News Releases & Research Results Brain system involved in concern over others’ gain: neuronal mechanism to process and integrate information on reward obtained by self and others
News Releases & Research Results
The results of collaborative research conducted by Assistant Professor Atsushi Noritake, Assistant Professor Taihei Ninomiya, and Professor Masaki Isoda of National Institute for Physiological Sciences, National Institutes of Natural Sciences.
The key results of research are as follows:
- A part of the mechanism to process and integrate information on reward obtained by self and others was revealed through analysis of brain activity in the case where the reward value of self was affected by that of others.
- Specifically, a behavioral experiment using two monkeys facing each other revealed that neuronal cells located in the animals’ lateral hypothalamus* were involved in processing information on the subjective value of own reward by taking account of the other’s reward information (the animals received some juice as a reward in the experiment).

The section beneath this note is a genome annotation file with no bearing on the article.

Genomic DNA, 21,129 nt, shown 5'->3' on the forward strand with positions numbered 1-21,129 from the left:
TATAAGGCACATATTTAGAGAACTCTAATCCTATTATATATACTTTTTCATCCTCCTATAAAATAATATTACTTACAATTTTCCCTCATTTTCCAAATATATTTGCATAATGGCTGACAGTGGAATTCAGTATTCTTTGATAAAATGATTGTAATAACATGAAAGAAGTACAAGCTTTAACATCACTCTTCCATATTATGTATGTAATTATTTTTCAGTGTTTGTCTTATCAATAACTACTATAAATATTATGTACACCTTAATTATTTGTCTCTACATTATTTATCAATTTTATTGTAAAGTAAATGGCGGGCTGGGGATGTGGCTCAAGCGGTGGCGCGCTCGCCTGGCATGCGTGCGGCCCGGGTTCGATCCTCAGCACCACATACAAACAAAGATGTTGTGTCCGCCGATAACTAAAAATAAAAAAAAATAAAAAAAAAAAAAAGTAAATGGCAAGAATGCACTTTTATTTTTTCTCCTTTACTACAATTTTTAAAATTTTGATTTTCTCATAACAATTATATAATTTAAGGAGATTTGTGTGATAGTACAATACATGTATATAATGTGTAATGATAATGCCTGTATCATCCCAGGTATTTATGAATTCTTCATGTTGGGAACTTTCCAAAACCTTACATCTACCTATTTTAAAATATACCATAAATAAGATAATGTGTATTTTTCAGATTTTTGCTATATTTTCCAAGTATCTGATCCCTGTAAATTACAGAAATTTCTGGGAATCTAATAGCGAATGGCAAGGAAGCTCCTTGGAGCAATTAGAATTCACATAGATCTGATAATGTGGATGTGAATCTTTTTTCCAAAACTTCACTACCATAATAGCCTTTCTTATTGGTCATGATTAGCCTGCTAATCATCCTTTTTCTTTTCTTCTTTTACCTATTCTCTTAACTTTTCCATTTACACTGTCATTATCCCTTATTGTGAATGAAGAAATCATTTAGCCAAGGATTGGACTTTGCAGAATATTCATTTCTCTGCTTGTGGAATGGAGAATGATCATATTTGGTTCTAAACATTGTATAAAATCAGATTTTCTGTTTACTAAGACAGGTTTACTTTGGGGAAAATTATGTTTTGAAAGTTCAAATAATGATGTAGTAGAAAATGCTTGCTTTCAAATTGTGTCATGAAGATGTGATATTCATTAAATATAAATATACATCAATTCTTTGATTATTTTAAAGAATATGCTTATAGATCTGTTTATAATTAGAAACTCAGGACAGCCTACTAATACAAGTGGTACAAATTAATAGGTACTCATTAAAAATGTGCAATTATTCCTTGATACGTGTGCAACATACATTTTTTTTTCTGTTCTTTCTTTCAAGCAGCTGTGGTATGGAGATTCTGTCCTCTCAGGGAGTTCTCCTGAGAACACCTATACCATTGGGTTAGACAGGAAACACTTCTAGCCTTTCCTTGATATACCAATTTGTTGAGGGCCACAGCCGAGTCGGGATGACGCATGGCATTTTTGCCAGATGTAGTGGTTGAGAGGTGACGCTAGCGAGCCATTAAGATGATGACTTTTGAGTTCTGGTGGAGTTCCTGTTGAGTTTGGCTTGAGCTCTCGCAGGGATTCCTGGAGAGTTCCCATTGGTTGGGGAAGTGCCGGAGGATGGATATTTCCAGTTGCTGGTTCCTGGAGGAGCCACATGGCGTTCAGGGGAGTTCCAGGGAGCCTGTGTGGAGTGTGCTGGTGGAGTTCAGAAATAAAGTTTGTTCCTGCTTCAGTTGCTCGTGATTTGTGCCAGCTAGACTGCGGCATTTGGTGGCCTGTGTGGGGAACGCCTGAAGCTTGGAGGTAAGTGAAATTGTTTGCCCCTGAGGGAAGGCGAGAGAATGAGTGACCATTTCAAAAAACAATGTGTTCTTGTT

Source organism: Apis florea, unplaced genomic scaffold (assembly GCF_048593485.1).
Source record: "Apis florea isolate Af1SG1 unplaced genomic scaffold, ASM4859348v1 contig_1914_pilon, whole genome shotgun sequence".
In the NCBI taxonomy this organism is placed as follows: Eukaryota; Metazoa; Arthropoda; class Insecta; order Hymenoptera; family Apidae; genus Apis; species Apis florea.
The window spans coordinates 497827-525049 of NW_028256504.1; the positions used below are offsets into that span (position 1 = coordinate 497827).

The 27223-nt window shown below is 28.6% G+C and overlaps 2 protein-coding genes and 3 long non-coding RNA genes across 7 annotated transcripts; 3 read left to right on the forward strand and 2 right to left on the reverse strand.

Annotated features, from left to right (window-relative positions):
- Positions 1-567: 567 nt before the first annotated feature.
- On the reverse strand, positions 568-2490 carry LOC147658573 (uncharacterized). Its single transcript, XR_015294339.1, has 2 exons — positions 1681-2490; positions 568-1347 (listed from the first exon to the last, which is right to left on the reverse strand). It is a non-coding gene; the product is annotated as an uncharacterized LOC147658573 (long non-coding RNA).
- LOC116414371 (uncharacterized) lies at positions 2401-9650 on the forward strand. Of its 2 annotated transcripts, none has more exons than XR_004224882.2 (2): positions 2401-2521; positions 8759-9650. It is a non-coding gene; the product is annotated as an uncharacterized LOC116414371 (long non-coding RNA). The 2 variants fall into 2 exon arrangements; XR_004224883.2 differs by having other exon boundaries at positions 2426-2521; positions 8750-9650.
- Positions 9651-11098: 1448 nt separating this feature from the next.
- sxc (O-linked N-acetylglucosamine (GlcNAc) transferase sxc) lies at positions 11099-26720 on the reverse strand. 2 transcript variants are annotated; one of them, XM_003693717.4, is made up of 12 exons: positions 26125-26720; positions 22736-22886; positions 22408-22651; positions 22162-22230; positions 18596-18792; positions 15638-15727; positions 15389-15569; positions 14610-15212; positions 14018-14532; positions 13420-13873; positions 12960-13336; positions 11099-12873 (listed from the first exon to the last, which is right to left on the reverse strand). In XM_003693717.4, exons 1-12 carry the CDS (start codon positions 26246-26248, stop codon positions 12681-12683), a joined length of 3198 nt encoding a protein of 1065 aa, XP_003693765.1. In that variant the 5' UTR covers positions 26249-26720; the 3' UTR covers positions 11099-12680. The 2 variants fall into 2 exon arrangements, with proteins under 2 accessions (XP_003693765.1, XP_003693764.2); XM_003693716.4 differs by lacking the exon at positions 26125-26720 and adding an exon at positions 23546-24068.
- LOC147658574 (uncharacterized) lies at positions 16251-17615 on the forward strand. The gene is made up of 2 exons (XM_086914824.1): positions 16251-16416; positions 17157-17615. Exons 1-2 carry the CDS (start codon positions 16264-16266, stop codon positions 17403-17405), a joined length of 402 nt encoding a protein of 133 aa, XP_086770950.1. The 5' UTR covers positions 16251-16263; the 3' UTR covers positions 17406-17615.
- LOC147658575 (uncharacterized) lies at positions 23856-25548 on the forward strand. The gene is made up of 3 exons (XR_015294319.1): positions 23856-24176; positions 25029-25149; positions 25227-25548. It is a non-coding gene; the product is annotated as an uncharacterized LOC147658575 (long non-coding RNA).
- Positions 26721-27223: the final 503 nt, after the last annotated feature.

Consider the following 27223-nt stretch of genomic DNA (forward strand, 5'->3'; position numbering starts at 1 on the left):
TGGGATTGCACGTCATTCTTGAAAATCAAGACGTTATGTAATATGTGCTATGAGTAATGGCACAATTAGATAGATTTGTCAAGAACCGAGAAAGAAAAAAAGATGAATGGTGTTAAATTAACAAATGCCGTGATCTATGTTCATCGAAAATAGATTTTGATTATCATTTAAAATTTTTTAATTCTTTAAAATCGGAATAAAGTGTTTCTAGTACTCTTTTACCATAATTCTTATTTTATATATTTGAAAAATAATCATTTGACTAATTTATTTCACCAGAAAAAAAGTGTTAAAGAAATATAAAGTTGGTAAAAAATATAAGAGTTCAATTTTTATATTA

* The brain region located outside the hypothalamus. It is responsible for instinct activities and regulation of the body’s internal environment.
- In the future, these research results may contribute to a further clinical study on the involvement of the lateral hypothalamus in social communication problems observed in neuronal development impairment such as autism spectrum disorder and mental illnesses like schizophrenia.
This research project was conducted with the support of Strategic Research Program for Brain Sciences by AMED.
The results of research were published in Proceedings of the National Academy of Sciences of the United States of America, on February 25.
Noritake A., et al. Representation of distinct reward variables for self and other in primate lateral hypothalamus PNAS
Last updated 02/25/20